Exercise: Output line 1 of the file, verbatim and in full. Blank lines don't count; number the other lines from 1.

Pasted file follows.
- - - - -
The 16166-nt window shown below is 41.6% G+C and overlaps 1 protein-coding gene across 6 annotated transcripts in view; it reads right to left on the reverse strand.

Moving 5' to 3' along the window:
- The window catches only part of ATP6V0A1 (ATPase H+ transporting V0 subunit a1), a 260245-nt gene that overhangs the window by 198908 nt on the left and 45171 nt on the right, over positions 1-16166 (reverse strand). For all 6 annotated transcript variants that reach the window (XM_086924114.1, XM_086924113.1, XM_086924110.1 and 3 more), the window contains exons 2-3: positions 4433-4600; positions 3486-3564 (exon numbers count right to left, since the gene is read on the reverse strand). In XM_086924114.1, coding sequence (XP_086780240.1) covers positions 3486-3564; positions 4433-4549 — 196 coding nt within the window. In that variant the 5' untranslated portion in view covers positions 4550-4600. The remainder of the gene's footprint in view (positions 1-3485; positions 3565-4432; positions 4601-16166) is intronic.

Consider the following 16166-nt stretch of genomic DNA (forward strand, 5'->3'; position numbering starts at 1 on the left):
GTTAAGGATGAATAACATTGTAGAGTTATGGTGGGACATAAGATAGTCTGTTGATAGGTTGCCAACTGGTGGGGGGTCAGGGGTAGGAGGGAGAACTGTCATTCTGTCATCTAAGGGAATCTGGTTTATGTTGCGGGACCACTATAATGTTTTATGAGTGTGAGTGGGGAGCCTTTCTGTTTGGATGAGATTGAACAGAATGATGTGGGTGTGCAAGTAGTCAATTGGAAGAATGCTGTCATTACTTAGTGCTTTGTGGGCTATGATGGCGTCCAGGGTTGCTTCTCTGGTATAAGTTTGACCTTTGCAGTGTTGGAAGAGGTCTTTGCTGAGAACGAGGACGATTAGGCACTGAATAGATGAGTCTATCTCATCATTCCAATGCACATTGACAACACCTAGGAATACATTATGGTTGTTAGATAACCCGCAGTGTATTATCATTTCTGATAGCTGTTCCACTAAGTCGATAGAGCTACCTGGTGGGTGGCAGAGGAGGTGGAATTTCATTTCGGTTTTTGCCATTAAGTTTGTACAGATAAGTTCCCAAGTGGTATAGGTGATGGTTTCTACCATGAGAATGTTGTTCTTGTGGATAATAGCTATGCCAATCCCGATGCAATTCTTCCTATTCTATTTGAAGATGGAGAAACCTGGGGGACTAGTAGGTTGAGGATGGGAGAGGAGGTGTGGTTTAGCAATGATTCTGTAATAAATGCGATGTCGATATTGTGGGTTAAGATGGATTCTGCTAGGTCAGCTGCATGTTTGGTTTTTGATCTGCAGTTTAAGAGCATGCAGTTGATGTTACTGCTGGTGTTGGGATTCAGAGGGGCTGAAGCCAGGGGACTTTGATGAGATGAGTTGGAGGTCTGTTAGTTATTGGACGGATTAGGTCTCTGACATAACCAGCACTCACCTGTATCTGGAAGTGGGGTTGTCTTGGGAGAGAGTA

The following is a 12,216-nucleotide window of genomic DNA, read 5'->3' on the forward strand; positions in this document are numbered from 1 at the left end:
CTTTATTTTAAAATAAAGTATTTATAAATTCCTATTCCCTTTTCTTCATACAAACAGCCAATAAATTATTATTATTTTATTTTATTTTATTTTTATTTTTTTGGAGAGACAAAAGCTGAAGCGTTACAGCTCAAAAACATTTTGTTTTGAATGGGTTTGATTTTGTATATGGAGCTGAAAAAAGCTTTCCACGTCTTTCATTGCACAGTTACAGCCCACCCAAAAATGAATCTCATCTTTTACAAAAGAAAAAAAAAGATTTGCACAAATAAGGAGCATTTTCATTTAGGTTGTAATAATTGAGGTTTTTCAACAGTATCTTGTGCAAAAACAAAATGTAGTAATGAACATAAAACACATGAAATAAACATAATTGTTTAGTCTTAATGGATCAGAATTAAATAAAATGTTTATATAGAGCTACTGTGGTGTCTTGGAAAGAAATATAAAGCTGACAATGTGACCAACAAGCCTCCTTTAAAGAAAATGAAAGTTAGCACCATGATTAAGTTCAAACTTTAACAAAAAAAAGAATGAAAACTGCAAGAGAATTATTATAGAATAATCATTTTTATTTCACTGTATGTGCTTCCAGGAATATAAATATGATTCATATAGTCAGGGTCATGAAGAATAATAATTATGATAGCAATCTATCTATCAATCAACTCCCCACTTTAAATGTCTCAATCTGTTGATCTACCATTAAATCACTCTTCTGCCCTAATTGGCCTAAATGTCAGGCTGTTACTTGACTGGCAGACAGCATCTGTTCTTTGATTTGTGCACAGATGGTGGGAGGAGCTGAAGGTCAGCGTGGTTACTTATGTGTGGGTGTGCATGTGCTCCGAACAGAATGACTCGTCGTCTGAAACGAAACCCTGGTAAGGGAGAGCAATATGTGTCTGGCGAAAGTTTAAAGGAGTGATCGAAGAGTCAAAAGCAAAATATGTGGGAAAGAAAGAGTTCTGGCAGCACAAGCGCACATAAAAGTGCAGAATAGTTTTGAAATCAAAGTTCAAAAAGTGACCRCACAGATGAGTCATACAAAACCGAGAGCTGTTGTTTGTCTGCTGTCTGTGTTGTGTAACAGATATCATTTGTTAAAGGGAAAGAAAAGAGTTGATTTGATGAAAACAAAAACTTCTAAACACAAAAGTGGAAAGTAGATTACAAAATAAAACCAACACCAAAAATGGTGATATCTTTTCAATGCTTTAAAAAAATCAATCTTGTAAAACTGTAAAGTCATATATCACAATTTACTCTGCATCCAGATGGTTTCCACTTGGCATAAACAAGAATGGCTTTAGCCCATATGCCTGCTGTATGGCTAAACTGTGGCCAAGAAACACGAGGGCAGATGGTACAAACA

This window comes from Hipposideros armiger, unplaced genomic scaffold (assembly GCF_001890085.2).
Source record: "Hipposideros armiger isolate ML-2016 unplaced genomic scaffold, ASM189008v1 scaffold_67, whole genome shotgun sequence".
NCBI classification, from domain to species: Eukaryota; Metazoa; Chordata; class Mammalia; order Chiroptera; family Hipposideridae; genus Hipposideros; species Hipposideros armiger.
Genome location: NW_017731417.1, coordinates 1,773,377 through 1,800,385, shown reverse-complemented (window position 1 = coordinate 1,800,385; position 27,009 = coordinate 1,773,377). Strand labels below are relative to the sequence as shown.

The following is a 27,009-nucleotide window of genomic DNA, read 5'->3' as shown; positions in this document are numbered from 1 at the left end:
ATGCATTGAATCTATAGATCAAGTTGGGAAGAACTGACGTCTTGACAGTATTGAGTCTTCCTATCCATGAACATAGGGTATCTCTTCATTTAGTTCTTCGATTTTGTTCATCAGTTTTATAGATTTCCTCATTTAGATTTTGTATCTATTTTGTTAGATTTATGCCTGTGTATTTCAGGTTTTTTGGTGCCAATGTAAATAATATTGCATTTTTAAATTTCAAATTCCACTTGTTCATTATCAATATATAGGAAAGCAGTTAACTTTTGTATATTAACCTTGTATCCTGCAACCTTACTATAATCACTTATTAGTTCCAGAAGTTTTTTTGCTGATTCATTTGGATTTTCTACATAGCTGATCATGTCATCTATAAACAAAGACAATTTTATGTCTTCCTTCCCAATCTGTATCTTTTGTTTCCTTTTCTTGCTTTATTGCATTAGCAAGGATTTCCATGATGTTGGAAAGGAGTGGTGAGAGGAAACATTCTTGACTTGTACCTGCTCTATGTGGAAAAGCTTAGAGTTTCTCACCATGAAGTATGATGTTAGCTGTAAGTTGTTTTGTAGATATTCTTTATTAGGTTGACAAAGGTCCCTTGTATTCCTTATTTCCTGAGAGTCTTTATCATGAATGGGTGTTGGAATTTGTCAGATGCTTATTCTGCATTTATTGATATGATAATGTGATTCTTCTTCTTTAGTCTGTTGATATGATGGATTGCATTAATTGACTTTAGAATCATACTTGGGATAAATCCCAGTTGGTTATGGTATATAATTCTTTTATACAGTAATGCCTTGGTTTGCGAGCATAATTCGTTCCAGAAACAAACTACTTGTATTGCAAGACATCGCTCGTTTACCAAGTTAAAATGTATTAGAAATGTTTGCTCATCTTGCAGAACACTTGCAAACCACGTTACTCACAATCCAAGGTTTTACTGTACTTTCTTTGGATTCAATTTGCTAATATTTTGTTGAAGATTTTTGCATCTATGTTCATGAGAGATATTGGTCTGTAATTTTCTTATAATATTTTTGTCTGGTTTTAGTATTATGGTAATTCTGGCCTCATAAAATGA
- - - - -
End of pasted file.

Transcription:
The 16166-nt window shown below is 41.6% G+C and overlaps 1 protein-coding gene across 6 annotated transcripts in view; it reads right to left on the reverse strand.